Cancer study participant concerned about vaccine effect on baby

Saturday, October 14th 2000, 12:00 am
By: News On 6

OKMULGEE, Okla. (AP) _ A woman who participated in a melanoma study conducted at the University of Oklahoma College of Medicine fears her newborn child could suffer side effects from her cancer treatment.

Dawanna Robertson told the Tulsa World she believes she was not fully informed about the possible side effects of the vaccine or Granulocyte Marcrophage-Colony Stimulating Factor, or GM-CSF, which was administered during the study.

After learning she was pregnant with their third child, Robertson and her husband, Stephen, agreed she would continue the melanoma vaccine on advice from the medical school in Tulsa that the ``risks were minimal,'' Robertson said.

In addition to Tulsa, the vaccine was administered at sites in Bloomington, Ind., Springfield, Mo., Newport Beach, Calif., and Nashville and Knoxville, Tenn.

Robertson was involved in the study from January to August 1999. She gave birth to an 8-pound, 11-ounce girl on Jan. 30.

``She appears to be developing OK, but it also seems like her immune system is weaker than our other children,'' Robertson said. ``I just hope damage wasn't done that will show up later.''

The girl, named Sydney, was born two weeks premature. As a precaution, delivery room doctors removed and analyzed a small red skin blemish on her left knee that proved to be benign, Robertson said.

Robertson was diagnosed with malignant melanoma in 1997 after noticing changes in a mole on her left leg. After surgery to remove the mole and the melanoma's invasion into her lymph nodes, Robertson attempted treatment with interferon before finding the study involving an experimental vaccine.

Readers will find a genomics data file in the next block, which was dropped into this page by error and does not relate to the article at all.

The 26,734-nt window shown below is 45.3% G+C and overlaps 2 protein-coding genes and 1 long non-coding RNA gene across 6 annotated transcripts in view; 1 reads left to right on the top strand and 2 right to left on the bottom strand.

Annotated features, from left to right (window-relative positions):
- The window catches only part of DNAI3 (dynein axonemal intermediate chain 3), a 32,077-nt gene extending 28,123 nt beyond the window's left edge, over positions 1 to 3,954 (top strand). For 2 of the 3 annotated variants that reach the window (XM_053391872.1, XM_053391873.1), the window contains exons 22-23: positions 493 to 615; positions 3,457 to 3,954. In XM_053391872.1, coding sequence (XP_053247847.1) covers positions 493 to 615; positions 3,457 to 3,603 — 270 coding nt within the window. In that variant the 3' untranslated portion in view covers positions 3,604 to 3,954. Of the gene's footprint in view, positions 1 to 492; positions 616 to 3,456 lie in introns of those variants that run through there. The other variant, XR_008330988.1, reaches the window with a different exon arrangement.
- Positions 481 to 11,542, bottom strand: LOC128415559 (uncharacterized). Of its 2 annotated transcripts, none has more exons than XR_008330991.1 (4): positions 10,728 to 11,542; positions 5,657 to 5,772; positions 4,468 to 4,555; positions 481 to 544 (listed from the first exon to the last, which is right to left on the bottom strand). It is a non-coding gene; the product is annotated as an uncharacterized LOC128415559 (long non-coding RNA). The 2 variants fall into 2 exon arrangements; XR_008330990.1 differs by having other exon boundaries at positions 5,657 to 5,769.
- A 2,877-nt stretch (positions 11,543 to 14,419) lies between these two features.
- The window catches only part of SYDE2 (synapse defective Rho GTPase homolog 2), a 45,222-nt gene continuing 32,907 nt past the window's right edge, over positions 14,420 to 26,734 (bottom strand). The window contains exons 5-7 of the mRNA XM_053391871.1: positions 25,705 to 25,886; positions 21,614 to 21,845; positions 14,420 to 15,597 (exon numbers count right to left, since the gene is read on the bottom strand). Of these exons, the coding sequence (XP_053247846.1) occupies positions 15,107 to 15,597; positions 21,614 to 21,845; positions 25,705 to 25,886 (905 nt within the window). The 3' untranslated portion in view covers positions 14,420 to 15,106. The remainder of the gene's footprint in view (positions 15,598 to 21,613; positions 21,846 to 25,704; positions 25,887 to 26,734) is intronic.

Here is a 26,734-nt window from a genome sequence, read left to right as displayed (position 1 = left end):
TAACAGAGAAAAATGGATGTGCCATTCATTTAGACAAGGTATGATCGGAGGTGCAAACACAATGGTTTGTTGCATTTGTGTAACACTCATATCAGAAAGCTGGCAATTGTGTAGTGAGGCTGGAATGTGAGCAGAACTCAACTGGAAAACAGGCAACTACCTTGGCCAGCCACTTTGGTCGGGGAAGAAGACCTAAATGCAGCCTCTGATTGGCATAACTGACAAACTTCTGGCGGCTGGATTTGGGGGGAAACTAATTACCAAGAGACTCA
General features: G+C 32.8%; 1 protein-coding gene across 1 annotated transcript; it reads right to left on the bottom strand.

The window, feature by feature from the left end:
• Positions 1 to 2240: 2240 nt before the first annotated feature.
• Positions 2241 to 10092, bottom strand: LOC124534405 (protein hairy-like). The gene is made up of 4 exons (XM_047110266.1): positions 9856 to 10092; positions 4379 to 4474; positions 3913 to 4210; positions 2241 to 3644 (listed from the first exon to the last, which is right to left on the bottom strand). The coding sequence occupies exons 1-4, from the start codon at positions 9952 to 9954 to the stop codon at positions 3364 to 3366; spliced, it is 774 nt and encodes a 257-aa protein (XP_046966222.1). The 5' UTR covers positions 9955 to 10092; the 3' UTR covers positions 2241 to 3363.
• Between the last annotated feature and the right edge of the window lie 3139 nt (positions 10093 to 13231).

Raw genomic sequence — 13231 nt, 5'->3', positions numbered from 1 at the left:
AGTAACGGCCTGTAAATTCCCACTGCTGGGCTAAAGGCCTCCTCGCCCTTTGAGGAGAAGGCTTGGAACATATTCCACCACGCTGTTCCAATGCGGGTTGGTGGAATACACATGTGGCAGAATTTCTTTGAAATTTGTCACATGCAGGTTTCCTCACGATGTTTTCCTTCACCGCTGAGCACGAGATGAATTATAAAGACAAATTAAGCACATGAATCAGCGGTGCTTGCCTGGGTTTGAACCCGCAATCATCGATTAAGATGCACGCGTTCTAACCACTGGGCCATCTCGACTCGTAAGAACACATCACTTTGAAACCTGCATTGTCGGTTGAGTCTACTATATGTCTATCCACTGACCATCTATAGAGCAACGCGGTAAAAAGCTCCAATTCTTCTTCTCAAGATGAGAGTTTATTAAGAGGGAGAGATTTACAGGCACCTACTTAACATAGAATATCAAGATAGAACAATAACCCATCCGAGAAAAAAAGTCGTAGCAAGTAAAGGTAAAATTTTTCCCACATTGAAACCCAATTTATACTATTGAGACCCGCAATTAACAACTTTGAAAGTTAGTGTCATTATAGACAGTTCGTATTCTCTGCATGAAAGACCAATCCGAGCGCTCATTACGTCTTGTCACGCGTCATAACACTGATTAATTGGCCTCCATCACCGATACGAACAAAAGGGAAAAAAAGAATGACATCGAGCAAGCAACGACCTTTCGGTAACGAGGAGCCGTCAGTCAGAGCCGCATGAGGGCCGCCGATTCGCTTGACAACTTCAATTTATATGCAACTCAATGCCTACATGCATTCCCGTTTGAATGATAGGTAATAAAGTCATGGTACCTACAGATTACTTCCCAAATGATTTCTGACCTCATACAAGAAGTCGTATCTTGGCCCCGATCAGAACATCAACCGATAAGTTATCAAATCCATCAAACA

The U.S. Food and Drug Administration barred expectant mothers from participating, saying ``potential effects of these drugs on the growing fetus are not known but may include serious birth defects.'' A consent form, which participants were given beforehand, said, ``If you are pregnant, you cannot take part in this study.''

But pregnant women diagnosed with melanoma and wanting to participate could possibly do so if granted a review by the FDA and Oklahoma's Institutional Review Board, said Gary Raskob, associate vice president of clinical research at the university's Health Science Center.

The review board in charge of research projects in Tulsa was disbanded after the study was discontinued earlier this year. An FDA audit revealed almost 60 deficiencies involving the manufacturing and dispensing of the vaccine. Ninety-eight people participated in the study.

In August, FDA officials agreed to allow a handful of melanoma sufferers who had participated in the study to receive melanoma vaccine shots until the supply is gone.

Raskob said as many as three pregnant women who signed consent forms after being briefed about the possible side effects of the vaccine on an unborn child were approved for the study or continued it after realizing they were pregnant.

Clinical data on the women and their children were not available because of privacy issues.

Lynn Mattson, a Tulsa attorney representing Dr. J. Michael McGee, who conducted the study, said records will show that Robertson was briefed properly on the possible side effects of the drug.

Robertson was given a 70 percent chance of survival for three years if she participated in some kind of chemotherapy program, she said.

She celebrated her third year in June but has not been examined for cancer in about a year.

``I am living with not dying with cancer,'' she said. ``I know the seriousness of this disease. I'm not in denial about it, but I am not going to stop living.''